Music has always been an integral atmospheric element to the films of David Lynch. But when the acclaimed director set his sights on the small screen for two surreal seasons of “Twin Peaks” beginning in 1990, the role of the soundtrack was magnified. Geared largely around compositions by Angelo Badalamenti, the music of “Twin Peaks” became a mixture of hipster groove and synthesized doom.
The recently completed third season of the series, which came to us 27 years after the first two, was stranger, moodier and, overall, more Lynch-ian. So are two new albums of music tied to the reboot: “Twin Peaks: Limited Event Series Original Soundtrack” and “Twin Peaks: Music from the Limited Event Series.”
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The former is essentially a score, complete with echoes of the eerie cool that distinguished the ’90s shows before establishing several darker and more ambient new pieces from Badalamenti. Among them, the Eno-esque “Dark Mood Woods/The Red Room,” “The Chair” and the concluding “Dark Space Low” appear like fog in layers of electronic humming.
The resulting soundscape is interrupted severely at the midway point, just as the third season was, by a strident nine minutes of Witold Rowicki’s “Threnody for the Victims of Hiroshima.” As performed by the National Philharmonic Orchestra Warsaw, the interlude is a total sonic assault that befits the season’s eighth episode montage of atomic age imagery and Stanley Kubrick-level abstraction, taking us light-years from the disquieting Washington town of Twin Peaks.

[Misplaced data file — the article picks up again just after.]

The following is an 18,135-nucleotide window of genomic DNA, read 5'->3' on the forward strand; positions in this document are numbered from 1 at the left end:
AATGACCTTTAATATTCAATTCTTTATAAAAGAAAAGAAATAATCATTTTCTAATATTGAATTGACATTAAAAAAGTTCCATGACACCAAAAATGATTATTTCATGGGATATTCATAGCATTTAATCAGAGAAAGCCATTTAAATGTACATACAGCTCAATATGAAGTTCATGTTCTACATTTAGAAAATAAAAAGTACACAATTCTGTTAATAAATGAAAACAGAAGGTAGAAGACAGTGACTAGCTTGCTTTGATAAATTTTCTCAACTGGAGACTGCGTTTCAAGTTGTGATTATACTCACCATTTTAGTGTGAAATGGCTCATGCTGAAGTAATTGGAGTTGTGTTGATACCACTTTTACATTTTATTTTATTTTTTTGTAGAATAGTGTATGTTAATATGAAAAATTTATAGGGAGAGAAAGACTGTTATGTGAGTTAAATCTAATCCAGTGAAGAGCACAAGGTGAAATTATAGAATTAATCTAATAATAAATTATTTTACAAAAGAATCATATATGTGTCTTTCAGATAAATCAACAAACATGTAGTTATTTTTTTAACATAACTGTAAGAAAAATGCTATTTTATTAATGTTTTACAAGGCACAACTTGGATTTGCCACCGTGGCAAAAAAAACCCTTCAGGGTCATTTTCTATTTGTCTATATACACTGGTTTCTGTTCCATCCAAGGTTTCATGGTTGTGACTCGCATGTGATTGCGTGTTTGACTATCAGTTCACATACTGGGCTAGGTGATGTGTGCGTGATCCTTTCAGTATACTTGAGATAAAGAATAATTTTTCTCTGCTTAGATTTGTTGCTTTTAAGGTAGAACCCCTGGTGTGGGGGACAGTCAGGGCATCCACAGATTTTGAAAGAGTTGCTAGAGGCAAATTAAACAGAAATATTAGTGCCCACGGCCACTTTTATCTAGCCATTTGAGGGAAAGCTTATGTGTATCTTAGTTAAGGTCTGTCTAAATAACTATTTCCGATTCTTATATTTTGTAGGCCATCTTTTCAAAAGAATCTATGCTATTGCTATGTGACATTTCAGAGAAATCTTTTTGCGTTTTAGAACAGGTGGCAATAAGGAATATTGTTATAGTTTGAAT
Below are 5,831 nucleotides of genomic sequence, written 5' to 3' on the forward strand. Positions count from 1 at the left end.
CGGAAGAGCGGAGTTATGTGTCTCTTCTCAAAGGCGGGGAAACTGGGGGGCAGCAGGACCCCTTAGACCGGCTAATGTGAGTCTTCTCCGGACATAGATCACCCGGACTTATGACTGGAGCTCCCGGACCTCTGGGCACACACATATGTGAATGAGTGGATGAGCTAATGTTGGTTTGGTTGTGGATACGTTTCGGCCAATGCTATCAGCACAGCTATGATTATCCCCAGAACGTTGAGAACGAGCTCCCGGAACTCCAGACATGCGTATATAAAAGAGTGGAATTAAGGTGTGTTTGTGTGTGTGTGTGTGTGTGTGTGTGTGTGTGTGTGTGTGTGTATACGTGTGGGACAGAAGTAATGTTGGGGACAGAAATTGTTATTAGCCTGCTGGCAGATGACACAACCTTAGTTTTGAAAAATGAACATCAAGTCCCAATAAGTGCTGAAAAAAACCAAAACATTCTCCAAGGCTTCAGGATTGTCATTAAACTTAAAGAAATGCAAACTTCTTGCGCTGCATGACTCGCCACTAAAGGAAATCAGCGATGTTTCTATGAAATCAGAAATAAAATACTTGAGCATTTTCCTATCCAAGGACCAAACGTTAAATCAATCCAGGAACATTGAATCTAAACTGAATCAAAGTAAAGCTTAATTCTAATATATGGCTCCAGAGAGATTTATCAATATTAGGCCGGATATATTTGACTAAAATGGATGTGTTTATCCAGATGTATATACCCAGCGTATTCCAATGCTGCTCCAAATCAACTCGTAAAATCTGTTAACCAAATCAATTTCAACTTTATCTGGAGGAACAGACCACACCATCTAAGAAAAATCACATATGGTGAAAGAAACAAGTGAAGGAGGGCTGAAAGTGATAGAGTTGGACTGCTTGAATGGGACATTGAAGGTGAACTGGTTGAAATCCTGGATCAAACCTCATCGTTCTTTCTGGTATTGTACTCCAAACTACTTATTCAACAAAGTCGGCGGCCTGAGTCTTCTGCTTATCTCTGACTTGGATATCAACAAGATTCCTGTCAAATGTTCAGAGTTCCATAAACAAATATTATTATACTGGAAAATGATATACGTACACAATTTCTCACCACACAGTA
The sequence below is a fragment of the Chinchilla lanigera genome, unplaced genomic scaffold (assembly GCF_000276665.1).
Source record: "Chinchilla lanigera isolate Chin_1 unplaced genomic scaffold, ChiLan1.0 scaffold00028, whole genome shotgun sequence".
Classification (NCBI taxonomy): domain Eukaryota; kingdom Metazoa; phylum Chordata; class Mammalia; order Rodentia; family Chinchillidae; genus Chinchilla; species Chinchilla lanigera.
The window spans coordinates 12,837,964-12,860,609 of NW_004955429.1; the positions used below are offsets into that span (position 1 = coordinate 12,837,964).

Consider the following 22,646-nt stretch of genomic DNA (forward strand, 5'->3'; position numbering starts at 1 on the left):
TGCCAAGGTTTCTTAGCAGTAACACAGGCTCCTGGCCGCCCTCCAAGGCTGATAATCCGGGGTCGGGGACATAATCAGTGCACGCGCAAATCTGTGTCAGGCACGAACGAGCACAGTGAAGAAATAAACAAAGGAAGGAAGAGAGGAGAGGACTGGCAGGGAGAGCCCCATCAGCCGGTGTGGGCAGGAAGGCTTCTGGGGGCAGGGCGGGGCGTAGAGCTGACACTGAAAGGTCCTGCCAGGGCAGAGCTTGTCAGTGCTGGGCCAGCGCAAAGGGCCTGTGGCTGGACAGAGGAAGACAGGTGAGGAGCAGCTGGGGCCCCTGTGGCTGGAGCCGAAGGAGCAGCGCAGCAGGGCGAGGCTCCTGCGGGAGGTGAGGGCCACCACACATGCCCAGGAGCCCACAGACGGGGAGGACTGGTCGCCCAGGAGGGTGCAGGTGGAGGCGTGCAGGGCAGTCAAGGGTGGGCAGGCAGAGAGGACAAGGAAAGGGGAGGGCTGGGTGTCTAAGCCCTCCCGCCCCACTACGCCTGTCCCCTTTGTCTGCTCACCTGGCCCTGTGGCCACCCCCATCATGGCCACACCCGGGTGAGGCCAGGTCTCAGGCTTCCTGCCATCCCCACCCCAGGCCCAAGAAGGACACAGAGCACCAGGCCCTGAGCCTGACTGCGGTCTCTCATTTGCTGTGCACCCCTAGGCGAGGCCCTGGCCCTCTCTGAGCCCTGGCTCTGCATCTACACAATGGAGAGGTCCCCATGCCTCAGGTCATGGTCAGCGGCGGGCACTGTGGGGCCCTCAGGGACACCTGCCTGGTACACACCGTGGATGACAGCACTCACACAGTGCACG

The accompanying “Twin Peaks: Music from the Limited Event Series” is a sampler of songs, many with a sense of detached stoicism that often (but not always) was staged in Twin Peaks’ prime den of inequity, The Roadhouse, and were used at the conclusion of most episodes.
Though the songs create a very different mood piece, there is considerable variance here. Chromatics’ “Shadow,” for instance, embodies the icy but emotive despondency initiated in the original series by Julee Cruse, who returns to close the new album. But The Cactus Blossoms opt for a vintage pop feel that’s a dead ringer for the Everly Brothers. Want more? Then dig into six raging minutes of Nine Inch Nails on “She’s Gone Away,” a pensive solo acoustic confession by Eddie Vedder in “Out of Sand” and, way outside of The Roadhouse, a slow, exhaustive update of “Viva Las Vegas” from Shawn Colvin.
The records purposely remove us from what made “Twin Peaks” so arresting, but both use the show’s origins as a starting point. Each begins with a version of Badalamenti’s familiar theme song for the series, a lush mix of synthesized orchestration and distant guitar twang. Curiously, the versions offer pretty much the only sustained moments of warmth during the records’ unyielding road to Lynch-ian darkness and rediscovery.